STRUCTURAL RACISM

This concept was developed by the PAR Barcelona group of BRIDGES. You can read about the Common Conceptualization Process for all their work here.

  • SUMMARY
  • ACTIVITIES

Today, there is a naive idea that racism is mostly a matter of moral behaviour, of individual attitudes that refuse to accept diversity. This is dangerous in that it makes invisible a fundamental dimension of racism, and one that directly affects the people considered “others”, their lives and their possibilities: racism is structural in European societies, it is not just an individual inclination. As Garcés and Amzian (2017) point out, racism is a modern pattern of Western power, whose fundamental product is the nation-state, sustained and reproduced through institutional regulations and practices, not only at the level of social interactions between individuals.

By pointing out the structural dimension of racism, we seek to highlight how the production of racialized hierarchies is at the very heart of the systems of power that govern us. The modern state is based on the systematization of a hierarchy that places Western identity above all others (Garcés and Amzian, 2017). The construction of an allegedly superior Western identity is strongly linked to colonial processes, in which racial difference was forcibly established as a structuring category of the colonial social order (Espinosa-Miñoso, 2010). In the colonial history of Europe, the fictions categories of “us” and “they” become normalised, being delimited through borders that are naturalized symbolically and materially, based on a false internal homogenization and the idea of the “other” as a threat (Mbembe, 2018).

This border between “them” and “us” is what constitutes the nationalist discourses, constantly invented and reproduced through the intersections of racist ideologies, institutions and practices (Yuval-Davis, 2004). At the base of the notion of nation lies the idea of “cultural purism”, related to essentialist traditions, homogenizing and exclusionary practices, as well as building identities that are presumed to be self-evident and immutable (Hernández and Suárez, 2008). In this sense, one of the nodes of contemporary racism is the construction of cultural differences as preexisting, immeasurable and unchangeable, tracing different types of “others” that can be included or excluded from society. In contemporary Europe, ‘the other’ may be a migrant or a member of a racialised minority, as any sign perceived as culturally different becomes a signifier of a border to divide the world between “us” and “them” (Yuval-Davis, 2004).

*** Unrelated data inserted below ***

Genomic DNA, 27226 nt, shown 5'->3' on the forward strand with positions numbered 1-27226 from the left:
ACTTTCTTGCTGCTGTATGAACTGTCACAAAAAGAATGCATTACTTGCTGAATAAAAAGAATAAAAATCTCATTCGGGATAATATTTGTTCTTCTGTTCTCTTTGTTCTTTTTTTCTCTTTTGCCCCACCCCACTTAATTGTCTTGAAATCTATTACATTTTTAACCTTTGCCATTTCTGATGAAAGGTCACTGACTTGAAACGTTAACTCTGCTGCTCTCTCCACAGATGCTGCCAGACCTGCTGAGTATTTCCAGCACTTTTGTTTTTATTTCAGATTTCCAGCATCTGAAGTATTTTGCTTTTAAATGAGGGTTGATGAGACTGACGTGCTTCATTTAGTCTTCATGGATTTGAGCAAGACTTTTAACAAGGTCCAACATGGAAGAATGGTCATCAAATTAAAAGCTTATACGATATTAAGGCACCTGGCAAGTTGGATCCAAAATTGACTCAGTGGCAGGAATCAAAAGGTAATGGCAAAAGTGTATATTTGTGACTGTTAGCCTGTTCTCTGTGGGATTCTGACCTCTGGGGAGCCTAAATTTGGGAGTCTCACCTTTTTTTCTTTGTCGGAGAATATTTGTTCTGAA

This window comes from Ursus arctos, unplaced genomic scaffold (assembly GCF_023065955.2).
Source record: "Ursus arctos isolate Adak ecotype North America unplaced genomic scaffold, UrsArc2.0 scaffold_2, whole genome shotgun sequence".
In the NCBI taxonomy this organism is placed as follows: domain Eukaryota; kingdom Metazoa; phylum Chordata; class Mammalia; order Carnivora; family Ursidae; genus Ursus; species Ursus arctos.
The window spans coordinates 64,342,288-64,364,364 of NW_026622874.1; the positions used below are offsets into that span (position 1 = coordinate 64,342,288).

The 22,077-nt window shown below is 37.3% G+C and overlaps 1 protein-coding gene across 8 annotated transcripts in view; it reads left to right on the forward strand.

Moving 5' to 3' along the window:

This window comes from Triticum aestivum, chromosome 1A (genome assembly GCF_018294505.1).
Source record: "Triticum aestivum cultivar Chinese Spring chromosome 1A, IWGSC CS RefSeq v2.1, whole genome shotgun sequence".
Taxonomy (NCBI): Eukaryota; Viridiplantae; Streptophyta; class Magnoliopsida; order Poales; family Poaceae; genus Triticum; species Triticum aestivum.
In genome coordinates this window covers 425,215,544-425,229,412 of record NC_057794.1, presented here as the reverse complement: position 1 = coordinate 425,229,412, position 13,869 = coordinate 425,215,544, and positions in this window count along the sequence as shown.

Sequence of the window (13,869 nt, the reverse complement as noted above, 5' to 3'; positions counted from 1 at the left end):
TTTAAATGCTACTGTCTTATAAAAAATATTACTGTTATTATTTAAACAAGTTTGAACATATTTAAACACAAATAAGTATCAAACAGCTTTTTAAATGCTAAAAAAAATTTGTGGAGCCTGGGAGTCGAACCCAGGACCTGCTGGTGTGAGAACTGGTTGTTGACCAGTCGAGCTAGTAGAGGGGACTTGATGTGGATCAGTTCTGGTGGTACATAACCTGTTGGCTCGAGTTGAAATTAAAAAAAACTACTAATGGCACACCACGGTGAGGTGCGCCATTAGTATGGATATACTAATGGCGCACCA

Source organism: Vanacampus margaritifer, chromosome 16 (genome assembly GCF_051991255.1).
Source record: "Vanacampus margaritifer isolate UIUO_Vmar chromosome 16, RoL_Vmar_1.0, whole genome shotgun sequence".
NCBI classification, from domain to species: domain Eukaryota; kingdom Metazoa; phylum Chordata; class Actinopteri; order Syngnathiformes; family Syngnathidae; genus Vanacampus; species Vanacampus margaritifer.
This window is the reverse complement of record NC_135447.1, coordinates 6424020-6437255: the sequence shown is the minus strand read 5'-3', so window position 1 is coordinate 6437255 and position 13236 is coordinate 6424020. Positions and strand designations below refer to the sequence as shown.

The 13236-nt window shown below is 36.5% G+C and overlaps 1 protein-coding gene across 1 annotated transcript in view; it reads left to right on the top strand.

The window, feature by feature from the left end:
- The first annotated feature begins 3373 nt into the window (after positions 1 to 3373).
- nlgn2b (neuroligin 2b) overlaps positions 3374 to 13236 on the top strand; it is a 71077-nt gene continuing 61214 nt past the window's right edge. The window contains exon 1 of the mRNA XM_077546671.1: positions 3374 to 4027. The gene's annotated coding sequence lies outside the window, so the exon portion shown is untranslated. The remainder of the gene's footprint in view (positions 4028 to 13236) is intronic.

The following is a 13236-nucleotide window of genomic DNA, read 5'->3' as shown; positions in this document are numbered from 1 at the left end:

The development of the concept of structural racism was fed by the shared context of Barcelona’s PAR group. It is in this sense worth mentioning the position from which we produce knowledge. Most of us are migrants who have gone through a bureaucratic process in order to legalise our situation in the country. This has importantly defined our position and chances in this society. When discussing discrimination and inclusion we always came to the issue of power structures and the related laws that create a hierarchisised ladder including different steps or levels of access to rights. In this sense, an important part of our discussions dealt with how these structures demarcate our chances to be and to participate in society. And in relation to this, we were driven by an interest to problematize and transform these systems, as we often see that a greater centrality is given to the effects of discrimination, and less to its causes. Thus, this text aims at grasping how these structures work, what their main elements are. From there, we hope to be able to formulate possible political alternatives.

This tool thus seeks to account for this active silencing by offering points that must be considered in order to understand and intervene in situations generated by structural racism.

Today, there is a naive idea that racism is mostly a matter of moral behaviour, of individual attitudes that refuse to accept diversity. This is dangerous in that it makes invisible a fundamental dimension of racism, and one that directly affects the people considered “others”, their lives and their possibilities: racism is structural in European societies, it is not just an individual inclination. As Garcés and Amzian (2017) point out, racism is a modern pattern of Western power, whose fundamental product is the nation-state, sustained and reproduced through institutional regulations and practices, not only at the level of social interactions between individuals.

By pointing out the structural dimension of racism, we seek to highlight how the production of racialized hierarchies is at the very heart of the systems of power that govern us.

It is possible to identify these processes of differentiation both in the source and destination of narratives around identity, as well as alongs lines of belonging and exclusion. Institutions regulate society according to axes of gender, race, class, age, among others, ordering various aspects of social, political and economic life (Herrera, 2011). Likewise, public policies correspond to the institutionalized discourse and function as a system of qualification and classification of situations, establishing processes of social inclusion or exclusion, delimiting what is allowed or prohibited (Agrela, 2006).

Both the production of racialised hierarchies and migration control are at the heart of the creation of the European Union (Santamaria, 2002).

The erasure of internal borders comes at the cost of the erection of stronger external borders: the constriction of what is often referred to as Fortress Europe. This ‘paradox of globalization’ (Pérez, 2006) , engenders a neoliberal system that pushes for the elimination of economic borders, whilst strengthening those barriers that prevent the freedom of movement of human beings, at the cost of human rights and human lives.